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Keeping My Soul Right: Making Global Health Films on Women and Girls

August 15, 2013

"Why do you always make bad films about Africa?"

As a Western documentary filmmaker who has traveled over 25 times to the African continent, I have been asked this question a lot, mostly by my African friends. And while I try to justify my work by elaborating on my "pure" intentions and my heartfelt efforts to retain the dignity of the people I film in my story, the reality is, making films about women and girls in Africa, as a non-African, usually means focusing my camera on the suffering, the struggles and the challenges facing African people.

Hollywood films are no better. According to, one of the "6 Insane Stereotypes That Movies Can't Seem to Get Over" is that "Everyone in Africa Is Uncivilized or a Warlord." Blood Diamond, Hotel Rwanda, Black Hawk Down are all examples of films where cinematically Africa is portrayed as beautiful but corrupt and poor and disease-ridden in every other way.

So, the question for filmmakers like myself who want to make socially-conscious films that advance positive social change and, bring to light issues in the developing world is this - how do we illustrate development problems without dumbing down our storylines?

 I'm happy to say that after years of feeling uncomfortable, and questioning my career choice, I finally worked on a film that I think is going to change the way I do my films in the future.

Since speaking at the 2010 inaugural Social Good Summit, on a panel entitled "The Power of Film", I have struggled with the question of who is entitled to tell someone else's story. Are Westerners reinforcing power imbalances by perpetuating stereotypes of the developing world? Are we really contributing to solving global poverty by coming in with expensive film equipment, deciding which stories are the most important, getting our disadvantaged brothers and sisters to tell their stories with no financial payback? Should we instead be giving those film opportunities to local filmmakers? Should we as Western filmmakers have an obligation to give back in some way? To train or leave equipment? Or are we justified because we are making films for a Western audience so it makes sense that we produce the films.

Watch live streaming video from mashable at

I once heard someone say that art is a reflection of your soul, so if you are creating art about another culture, make sure your soul is right.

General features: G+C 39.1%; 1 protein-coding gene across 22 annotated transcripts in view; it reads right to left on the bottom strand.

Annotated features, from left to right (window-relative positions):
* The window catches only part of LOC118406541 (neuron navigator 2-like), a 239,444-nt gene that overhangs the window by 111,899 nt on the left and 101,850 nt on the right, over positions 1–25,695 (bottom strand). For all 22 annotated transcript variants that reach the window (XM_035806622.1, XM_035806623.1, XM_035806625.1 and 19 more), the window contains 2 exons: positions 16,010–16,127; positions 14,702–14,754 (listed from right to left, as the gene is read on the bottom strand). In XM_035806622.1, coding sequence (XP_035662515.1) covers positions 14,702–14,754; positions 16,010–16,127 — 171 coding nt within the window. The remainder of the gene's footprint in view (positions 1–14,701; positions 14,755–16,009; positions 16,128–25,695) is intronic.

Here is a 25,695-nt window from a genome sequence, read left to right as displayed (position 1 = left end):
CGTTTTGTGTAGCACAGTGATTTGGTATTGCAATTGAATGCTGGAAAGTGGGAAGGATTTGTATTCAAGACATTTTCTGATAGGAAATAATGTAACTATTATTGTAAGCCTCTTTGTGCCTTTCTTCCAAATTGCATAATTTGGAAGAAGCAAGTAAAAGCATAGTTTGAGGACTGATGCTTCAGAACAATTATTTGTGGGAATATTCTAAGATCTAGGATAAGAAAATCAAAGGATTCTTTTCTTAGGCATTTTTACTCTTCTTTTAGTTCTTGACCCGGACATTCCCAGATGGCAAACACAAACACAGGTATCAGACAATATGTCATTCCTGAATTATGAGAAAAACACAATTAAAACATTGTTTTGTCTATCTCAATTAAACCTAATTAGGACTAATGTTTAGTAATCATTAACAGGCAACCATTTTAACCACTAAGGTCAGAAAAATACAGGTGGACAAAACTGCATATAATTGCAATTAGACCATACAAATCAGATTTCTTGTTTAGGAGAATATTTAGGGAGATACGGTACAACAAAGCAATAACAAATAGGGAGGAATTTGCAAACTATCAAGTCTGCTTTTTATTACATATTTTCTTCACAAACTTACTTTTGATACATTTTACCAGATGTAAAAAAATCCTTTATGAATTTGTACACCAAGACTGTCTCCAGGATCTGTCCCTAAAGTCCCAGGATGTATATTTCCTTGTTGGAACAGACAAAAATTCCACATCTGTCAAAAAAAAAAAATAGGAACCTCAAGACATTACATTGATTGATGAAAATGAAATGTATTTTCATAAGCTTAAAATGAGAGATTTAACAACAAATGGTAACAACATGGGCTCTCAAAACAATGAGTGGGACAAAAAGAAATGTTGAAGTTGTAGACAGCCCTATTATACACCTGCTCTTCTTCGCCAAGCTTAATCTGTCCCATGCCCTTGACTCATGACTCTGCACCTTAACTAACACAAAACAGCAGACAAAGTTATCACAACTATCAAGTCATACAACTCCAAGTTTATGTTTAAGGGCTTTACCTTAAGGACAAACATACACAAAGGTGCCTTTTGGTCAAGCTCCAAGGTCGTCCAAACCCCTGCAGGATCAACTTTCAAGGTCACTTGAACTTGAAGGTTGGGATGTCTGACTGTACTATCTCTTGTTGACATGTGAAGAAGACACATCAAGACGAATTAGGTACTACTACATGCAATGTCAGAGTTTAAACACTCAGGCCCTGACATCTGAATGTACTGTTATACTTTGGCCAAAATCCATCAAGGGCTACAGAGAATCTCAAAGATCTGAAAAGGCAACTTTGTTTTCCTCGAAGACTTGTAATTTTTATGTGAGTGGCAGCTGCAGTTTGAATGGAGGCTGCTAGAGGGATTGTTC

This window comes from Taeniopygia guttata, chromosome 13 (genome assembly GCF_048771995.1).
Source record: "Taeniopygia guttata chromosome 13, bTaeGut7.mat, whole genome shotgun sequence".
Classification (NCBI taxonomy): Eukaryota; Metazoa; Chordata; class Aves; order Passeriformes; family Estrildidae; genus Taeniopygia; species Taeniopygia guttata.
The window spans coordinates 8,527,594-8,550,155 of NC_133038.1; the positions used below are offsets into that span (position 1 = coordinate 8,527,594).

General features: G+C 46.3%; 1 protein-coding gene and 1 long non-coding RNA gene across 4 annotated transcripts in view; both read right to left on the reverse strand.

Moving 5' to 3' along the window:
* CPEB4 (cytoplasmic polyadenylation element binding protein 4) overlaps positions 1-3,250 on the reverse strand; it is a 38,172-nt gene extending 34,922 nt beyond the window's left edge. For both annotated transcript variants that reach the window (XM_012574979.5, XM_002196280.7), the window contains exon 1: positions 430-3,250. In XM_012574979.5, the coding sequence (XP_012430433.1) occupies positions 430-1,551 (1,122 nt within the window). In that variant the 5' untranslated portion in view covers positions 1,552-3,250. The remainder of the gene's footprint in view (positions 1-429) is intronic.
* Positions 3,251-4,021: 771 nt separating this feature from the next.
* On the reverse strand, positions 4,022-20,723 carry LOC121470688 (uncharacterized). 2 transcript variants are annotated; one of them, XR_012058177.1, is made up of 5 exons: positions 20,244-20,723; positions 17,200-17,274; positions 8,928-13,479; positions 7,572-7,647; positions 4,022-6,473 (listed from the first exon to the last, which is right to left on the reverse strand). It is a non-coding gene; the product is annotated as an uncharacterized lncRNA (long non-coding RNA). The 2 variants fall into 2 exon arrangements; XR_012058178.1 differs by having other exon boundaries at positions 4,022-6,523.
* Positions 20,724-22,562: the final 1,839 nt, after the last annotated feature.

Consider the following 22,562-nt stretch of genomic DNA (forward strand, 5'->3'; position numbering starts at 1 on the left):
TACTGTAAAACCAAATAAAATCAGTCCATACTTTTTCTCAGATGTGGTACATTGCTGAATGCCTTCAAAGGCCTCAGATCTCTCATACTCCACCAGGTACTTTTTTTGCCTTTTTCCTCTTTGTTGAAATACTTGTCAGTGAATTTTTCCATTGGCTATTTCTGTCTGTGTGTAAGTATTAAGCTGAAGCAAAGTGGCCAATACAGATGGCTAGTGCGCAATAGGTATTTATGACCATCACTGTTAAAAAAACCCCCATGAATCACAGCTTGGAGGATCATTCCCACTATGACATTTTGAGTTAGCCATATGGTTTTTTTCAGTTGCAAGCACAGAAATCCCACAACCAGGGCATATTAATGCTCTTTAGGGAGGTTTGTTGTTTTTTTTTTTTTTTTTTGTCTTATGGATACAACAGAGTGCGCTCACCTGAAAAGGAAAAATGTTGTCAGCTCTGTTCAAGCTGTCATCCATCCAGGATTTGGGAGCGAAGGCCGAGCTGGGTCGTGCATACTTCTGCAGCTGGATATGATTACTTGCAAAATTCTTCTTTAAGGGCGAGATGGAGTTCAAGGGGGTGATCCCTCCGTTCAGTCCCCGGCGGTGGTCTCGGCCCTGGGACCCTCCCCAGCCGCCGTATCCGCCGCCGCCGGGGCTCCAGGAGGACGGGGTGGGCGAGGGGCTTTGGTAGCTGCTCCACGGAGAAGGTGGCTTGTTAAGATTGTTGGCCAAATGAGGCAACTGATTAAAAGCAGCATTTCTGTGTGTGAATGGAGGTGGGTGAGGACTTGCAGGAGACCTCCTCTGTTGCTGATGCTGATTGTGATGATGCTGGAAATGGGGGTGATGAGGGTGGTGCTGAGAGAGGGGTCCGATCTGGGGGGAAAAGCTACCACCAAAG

This can mean different things to different people. For me, it's constantly checking myself, being aware of my "white" (or rather, quarter Chinese/Mongolian) privilege, and learning and exploring alternative theories on the roots of poverty. And most importantly, listening to intellectuals, artists, activists and friends representing cultures that I'm making films about.

I'm happy to say that after years of feeling uncomfortable, and questioning my career choice, I finally worked on a film that I think is going to change the way I do my films in the future.

After curating the Cinema Corner at Women Deliver in Malaysia this past May and being exposed to all different sorts of genres of films (narrative, PSAs, music videos, as well as documentaries) that illustrate issues affecting women and girls, I decided to do my next film by mixing genres.

¡PODER! is a new film I just completed shooting in Concepción Chiquirichapa, a small town in Guatemala. It's a film that showcases the power of girls by highlighting the work of two indigenous girls who challenged their town mayor to support girls' needs. Initially skeptical of why girls of their age would be interested in politics, the mayor eventually listened to them, worked to understand them, and then co-wrote and funded legislation that resulted in more community programs for adolescents. With these girls by his side, he eventually opened up a new Office for Women and Adolescents in their municipality. Talk about girl power!

Instead of shooting this film like a documentary, I decided to make it a short narrative film based on the real-life story of these two young girls. My process involved interviewing the girls before I arrived in Guatemala and again, when I met them in person. Based on their interviews, I wrote a script and then had them act-out their own story. We moved through the town, filmming the different scenes to help construct their story. I basically turned the small town into a film set.

Photo: Enrique Zabaleta

Read the rest of this post here. 

If you are interested in supporting this new film, becoming an associate or executive producer or following its roll out, please visit


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